The new section of the guidance covers what a TRA is (a way of assessing if the transfer mechanism you are using will provide appropriate safeguards and effective enforceable rights), when it should be used (whenever you are relying on an Article 46 transfer mechanism) and its scope (reasonable and proportionate) and also sets out the two approaches which can be taken, namely, the use of the ICO transfer tool, or to use the approach taken by the EDPB.
The approach taken by the ICO tool is to consider (in light of the specific circumstances of the transfer) the position of individuals where their data is processed within the UK compared with their position if the transfer takes place.
The ICO identifies that the essential question the risk assessment should answer is if there is any increase in the risk to people’s privacy and other human rights, compared with the risk if the information remains in the UK. The assessment looks generally at the level of protection of human rights in the destination country as well as risks of enforceability of the transfer mechanism.
This approach differs from the EU approach of comparing the laws and practices of the destination country with those of the UK in order to assess the risks of the transfer.
The tool is made up of 6 questions (with a number of sub questions) which are designed for a “straightforward” transfer (one importer in one location), but which can be adapted to more complex situations. The questions relate to:
- The specific circumstances of the transfer (e.g., exporter, receiver, controller/processor etc.)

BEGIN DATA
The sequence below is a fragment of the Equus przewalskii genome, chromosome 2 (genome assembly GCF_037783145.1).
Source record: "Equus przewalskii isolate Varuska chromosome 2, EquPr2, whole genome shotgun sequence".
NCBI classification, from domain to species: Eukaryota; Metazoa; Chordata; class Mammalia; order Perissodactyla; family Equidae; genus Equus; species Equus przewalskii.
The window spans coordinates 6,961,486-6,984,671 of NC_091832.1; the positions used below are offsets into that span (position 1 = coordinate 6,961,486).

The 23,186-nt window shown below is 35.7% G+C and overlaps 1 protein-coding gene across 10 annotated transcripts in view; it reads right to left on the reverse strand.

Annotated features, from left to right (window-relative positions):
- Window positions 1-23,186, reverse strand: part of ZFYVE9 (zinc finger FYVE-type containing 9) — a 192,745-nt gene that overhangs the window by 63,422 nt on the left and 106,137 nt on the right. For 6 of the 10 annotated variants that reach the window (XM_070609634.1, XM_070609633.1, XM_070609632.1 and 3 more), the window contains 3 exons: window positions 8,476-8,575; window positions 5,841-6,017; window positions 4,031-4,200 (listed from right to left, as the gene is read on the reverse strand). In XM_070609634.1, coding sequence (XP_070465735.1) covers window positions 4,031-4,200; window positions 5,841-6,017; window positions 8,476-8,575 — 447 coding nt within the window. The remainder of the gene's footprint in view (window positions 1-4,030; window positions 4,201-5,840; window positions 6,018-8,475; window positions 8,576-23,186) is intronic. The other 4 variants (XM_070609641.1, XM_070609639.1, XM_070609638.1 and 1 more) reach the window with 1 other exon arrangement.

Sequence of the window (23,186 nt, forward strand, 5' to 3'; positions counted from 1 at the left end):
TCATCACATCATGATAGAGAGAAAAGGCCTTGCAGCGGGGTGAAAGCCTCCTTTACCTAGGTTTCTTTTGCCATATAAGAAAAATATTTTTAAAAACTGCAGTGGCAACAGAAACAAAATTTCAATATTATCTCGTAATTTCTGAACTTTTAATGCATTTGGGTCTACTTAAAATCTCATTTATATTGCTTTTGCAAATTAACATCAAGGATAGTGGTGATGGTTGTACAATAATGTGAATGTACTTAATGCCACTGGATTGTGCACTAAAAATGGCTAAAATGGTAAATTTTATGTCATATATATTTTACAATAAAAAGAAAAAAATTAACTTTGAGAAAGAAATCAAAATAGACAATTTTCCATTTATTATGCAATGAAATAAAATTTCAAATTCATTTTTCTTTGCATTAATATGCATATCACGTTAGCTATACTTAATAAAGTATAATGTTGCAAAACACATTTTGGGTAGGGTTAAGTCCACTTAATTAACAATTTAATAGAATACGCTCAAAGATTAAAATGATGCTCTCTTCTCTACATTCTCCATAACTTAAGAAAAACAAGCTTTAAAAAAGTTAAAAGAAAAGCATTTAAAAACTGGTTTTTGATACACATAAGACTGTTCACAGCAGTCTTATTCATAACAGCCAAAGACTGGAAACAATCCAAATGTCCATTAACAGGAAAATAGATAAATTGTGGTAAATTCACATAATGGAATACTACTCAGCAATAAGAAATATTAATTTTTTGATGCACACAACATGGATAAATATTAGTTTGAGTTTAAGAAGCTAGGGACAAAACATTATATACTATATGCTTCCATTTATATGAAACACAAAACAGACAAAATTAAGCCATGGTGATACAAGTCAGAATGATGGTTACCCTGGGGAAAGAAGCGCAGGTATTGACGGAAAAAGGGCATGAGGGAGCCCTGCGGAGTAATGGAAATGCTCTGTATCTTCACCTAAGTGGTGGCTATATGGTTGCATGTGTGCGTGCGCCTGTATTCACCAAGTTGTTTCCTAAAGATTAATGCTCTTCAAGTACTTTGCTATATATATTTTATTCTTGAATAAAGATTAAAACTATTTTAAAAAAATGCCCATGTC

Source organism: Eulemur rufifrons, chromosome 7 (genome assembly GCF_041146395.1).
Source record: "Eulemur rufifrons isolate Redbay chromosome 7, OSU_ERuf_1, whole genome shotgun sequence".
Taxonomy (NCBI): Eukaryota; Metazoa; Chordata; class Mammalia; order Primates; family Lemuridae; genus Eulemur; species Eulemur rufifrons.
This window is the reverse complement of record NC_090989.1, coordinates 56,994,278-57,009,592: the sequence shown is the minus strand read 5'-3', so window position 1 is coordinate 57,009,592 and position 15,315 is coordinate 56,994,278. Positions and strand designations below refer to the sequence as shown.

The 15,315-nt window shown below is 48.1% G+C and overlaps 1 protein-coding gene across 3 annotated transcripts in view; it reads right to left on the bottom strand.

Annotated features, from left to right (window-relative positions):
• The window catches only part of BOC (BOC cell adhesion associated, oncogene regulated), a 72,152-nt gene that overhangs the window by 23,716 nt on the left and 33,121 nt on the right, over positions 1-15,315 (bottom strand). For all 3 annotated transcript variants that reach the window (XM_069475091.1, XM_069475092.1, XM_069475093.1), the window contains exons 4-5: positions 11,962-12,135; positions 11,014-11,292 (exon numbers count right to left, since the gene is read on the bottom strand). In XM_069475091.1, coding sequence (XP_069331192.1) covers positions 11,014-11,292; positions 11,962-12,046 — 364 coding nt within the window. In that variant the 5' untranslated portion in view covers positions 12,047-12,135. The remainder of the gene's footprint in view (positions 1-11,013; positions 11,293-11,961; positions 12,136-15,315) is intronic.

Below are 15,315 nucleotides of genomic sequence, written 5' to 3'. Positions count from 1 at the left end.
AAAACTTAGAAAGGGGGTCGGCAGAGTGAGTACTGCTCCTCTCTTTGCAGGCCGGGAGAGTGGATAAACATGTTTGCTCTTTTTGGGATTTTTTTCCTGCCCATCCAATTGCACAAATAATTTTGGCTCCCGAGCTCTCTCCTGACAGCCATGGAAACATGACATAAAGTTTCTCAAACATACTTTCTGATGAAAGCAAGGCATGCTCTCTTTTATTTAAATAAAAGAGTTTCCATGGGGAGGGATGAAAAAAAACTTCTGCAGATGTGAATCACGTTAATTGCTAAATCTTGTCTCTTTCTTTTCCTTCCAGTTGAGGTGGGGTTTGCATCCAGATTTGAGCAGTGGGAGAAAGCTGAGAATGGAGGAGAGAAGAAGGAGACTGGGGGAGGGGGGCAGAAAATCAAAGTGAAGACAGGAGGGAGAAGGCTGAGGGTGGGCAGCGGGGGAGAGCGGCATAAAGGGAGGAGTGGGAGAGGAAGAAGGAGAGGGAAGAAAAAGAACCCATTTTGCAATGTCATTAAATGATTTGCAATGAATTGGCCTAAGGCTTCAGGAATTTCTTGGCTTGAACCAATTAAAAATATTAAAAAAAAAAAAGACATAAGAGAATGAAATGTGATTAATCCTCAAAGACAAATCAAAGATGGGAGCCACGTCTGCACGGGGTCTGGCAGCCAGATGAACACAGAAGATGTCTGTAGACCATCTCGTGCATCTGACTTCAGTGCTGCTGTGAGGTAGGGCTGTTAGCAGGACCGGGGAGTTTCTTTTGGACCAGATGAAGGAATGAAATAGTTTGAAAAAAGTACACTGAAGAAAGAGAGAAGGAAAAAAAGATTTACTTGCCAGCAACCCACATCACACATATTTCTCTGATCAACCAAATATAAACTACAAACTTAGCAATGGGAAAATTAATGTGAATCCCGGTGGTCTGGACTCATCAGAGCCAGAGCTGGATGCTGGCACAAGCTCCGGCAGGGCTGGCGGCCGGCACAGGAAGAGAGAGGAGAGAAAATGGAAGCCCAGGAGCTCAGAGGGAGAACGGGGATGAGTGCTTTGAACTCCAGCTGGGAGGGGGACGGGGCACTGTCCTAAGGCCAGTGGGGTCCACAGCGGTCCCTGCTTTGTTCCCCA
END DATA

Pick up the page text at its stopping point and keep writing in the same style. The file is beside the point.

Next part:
- The level of risk to people in the data which is being transferred
- The level of investigation required into the destination country
- Whether there is a significant increase in the risk of a human rights breach in the destination country
- The enforceability of the transfer mechanism
- Exceptions to the restricted transfer rules which would permit the transfer
The ICO has added an appendix indicating the initial level of risk that it considers certain types of data present as well as some guidance on extra measures which could be taken to reduce risks identified by the assessment.
It is likely that the approach taken by the ICO will yield different results to the use of the EDPB recommendations in some instances and so care must be taken in deciding which approach to adopt. It will not necessarily follow that using the ICO tool will be appropriate where compliance with EU GDPR is needed.
You can access the full guidance on TRAs and the TRA tool here.
Guidance on the International Data Transfer Agreement is understood to be forthcoming shortly.